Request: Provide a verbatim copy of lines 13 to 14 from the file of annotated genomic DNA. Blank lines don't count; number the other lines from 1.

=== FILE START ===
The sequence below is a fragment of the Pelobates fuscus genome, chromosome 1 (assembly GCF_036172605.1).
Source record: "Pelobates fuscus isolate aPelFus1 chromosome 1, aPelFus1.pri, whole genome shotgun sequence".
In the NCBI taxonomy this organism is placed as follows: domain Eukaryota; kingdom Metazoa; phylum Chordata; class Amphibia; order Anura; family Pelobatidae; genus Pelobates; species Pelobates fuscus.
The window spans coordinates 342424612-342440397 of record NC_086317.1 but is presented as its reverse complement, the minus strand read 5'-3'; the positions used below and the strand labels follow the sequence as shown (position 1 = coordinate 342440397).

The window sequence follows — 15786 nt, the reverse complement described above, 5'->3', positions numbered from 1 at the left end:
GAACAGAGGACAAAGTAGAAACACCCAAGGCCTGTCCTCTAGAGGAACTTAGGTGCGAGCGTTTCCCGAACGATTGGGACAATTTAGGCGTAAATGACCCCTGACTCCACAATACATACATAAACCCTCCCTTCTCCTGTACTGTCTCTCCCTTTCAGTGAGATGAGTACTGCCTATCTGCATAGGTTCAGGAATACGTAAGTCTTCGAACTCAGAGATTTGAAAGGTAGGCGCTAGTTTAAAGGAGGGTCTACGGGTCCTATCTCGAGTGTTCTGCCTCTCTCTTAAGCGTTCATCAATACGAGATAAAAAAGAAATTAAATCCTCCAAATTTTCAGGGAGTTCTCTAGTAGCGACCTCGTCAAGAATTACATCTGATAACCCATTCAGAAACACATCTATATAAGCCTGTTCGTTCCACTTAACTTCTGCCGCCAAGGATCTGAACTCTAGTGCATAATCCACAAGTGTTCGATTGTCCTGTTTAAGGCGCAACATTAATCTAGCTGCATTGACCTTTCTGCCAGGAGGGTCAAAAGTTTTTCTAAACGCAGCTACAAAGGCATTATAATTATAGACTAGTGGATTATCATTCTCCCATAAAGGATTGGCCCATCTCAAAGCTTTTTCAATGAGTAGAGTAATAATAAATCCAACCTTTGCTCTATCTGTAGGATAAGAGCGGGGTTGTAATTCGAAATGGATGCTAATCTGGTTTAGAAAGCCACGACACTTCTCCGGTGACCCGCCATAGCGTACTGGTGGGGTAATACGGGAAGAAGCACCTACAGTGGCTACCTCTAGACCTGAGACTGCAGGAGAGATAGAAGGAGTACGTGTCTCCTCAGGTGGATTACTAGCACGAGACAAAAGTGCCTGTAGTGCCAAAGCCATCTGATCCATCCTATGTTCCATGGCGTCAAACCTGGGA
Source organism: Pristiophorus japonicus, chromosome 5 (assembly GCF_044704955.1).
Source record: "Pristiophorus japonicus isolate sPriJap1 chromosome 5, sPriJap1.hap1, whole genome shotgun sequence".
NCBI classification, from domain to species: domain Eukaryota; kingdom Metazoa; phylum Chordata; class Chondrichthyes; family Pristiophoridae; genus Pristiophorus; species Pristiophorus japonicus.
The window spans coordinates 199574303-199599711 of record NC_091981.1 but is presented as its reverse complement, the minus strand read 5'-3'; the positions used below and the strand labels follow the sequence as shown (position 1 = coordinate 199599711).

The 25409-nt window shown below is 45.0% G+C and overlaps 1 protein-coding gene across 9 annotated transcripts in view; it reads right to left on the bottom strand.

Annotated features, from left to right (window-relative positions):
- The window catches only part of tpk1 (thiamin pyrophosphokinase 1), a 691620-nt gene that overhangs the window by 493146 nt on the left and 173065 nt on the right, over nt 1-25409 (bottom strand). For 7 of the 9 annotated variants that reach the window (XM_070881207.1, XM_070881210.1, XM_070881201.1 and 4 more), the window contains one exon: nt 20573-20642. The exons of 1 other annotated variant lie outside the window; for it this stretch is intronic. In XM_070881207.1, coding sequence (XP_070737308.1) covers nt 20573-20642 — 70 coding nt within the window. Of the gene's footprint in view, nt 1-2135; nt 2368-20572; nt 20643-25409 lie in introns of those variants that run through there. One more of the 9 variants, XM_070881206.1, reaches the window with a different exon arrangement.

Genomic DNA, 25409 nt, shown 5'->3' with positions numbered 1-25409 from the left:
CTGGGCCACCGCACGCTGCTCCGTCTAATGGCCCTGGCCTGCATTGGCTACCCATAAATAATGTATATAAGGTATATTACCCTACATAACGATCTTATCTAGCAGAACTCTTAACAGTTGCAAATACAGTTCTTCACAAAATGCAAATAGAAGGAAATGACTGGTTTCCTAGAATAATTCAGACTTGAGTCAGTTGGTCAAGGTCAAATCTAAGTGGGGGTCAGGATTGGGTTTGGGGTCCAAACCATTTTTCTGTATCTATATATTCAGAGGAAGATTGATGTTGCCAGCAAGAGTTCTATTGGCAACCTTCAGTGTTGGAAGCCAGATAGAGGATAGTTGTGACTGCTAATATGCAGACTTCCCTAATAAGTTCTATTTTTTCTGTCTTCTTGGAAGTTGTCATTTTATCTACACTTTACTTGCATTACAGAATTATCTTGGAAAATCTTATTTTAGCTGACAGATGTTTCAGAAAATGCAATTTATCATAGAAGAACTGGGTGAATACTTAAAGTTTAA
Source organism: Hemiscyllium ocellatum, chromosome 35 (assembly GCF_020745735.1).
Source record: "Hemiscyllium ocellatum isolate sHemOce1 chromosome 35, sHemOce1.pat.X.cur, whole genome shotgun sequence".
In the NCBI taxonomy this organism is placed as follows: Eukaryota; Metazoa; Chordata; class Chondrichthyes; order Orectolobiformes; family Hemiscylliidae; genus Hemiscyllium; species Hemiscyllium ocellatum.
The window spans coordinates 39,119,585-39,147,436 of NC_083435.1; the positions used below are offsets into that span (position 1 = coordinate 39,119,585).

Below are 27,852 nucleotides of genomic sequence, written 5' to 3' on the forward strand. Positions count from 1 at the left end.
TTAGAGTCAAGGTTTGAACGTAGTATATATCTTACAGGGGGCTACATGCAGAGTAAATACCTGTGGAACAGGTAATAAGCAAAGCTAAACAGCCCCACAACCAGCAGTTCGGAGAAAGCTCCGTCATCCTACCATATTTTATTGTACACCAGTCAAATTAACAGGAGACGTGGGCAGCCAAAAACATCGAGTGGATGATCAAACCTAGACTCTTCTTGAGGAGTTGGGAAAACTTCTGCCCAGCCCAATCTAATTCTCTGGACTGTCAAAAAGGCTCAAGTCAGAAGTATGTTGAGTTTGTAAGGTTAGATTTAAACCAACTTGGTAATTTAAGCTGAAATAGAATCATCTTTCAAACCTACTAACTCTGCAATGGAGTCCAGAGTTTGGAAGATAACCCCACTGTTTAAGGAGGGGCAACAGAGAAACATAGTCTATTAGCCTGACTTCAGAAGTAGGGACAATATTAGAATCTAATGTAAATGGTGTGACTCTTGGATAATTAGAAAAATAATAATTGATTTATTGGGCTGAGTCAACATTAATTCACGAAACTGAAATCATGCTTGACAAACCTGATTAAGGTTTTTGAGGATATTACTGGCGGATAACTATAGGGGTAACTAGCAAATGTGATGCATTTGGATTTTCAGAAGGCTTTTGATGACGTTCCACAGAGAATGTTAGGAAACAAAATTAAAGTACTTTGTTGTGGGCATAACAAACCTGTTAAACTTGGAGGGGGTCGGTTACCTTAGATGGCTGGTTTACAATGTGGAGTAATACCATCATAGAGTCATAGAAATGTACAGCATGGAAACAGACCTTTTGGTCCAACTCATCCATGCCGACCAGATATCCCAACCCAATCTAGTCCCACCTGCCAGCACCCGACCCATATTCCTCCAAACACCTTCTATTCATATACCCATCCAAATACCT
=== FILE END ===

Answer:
- The window catches only part of tpk1 (thiamin pyrophosphokinase 1), a 691620-nt gene that overhangs the window by 493146 nt on the left and 173065 nt on the right, over nt 1-25409 (bottom strand). For 7 of the 9 annotated variants that reach the window (XM_070881207.1, XM_070881210.1, XM_070881201.1 and 4 more), the window contains one exon: nt 20573-20642. The exons of 1 other annotated variant lie outside the window; for it this stretch is intronic. In XM_070881207.1, coding sequence (XP_070737308.1) covers nt 20573-20642 — 70 coding nt within the window. Of the gene's footprint in view, nt 1-2135; nt 2368-20572; nt 20643-25409 lie in introns of those variants that run through there. One more of the 9 variants, XM_070881206.1, reaches the window with a different exon arrangement.

Genomic DNA, 25409 nt, shown 5'->3' with positions numbered 1-25409 from the left: